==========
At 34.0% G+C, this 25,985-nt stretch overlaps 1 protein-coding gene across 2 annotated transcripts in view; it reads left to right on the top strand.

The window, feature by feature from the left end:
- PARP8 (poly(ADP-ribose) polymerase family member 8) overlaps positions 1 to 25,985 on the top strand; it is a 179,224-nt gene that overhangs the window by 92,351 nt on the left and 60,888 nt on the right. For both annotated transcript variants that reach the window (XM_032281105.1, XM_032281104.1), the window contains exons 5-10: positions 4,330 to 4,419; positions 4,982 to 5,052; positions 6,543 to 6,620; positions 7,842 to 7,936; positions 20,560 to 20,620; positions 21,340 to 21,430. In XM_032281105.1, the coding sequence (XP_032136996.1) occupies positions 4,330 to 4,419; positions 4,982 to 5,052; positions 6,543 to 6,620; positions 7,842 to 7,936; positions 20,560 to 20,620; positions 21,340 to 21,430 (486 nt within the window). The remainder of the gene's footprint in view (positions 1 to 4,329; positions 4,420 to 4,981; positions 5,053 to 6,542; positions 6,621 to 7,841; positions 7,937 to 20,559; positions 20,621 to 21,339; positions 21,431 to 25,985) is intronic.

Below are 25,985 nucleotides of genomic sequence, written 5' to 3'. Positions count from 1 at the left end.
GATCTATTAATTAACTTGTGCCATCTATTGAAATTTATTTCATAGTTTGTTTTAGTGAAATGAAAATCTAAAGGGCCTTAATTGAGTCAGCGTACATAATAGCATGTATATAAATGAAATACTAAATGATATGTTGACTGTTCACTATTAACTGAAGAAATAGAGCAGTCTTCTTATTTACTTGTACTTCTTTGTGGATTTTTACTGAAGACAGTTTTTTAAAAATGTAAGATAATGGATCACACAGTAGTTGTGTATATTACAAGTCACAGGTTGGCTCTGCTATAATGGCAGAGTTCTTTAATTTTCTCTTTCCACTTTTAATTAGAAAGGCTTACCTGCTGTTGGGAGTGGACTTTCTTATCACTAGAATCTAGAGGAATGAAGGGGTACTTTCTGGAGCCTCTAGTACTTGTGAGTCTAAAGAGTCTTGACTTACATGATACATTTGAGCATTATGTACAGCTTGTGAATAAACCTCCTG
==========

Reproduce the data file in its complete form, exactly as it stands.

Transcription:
At 34.0% G+C, this 25,985-nt stretch overlaps 1 protein-coding gene across 2 annotated transcripts in view; it reads left to right on the top strand.

The window, feature by feature from the left end:
- PARP8 (poly(ADP-ribose) polymerase family member 8) overlaps positions 1 to 25,985 on the top strand; it is a 179,224-nt gene that overhangs the window by 92,351 nt on the left and 60,888 nt on the right. For both annotated transcript variants that reach the window (XM_032281105.1, XM_032281104.1), the window contains exons 5-10: positions 4,330 to 4,419; positions 4,982 to 5,052; positions 6,543 to 6,620; positions 7,842 to 7,936; positions 20,560 to 20,620; positions 21,340 to 21,430. In XM_032281105.1, the coding sequence (XP_032136996.1) occupies positions 4,330 to 4,419; positions 4,982 to 5,052; positions 6,543 to 6,620; positions 7,842 to 7,936; positions 20,560 to 20,620; positions 21,340 to 21,430 (486 nt within the window). The remainder of the gene's footprint in view (positions 1 to 4,329; positions 4,420 to 4,981; positions 5,053 to 6,542; positions 6,621 to 7,841; positions 7,937 to 20,559; positions 20,621 to 21,339; positions 21,431 to 25,985) is intronic.

Below are 25,985 nucleotides of genomic sequence, written 5' to 3'. Positions count from 1 at the left end.
GATCTATTAATTAACTTGTGCCATCTATTGAAATTTATTTCATAGTTTGTTTTAGTGAAATGAAAATCTAAAGGGCCTTAATTGAGTCAGCGTACATAATAGCATGTATATAAATGAAATACTAAATGATATGTTGACTGTTCACTATTAACTGAAGAAATAGAGCAGTCTTCTTATTTACTTGTACTTCTTTGTGGATTTTTACTGAAGACAGTTTTTTAAAAATGTAAGATAATGGATCACACAGTAGTTGTGTATATTACAAGTCACAGGTTGGCTCTGCTATAATGGCAGAGTTCTTTAATTTTCTCTTTCCACTTTTAATTAGAAAGGCTTACCTGCTGTTGGGAGTGGACTTTCTTATCACTAGAATCTAGAGGAATGAAGGGGTACTTTCTGGAGCCTCTAGTACTTGTGAGTCTAAAGAGTCTTGACTTACATGATACATTTGAGCATTATGTACAGCTTGTGAATAAACCTCCTG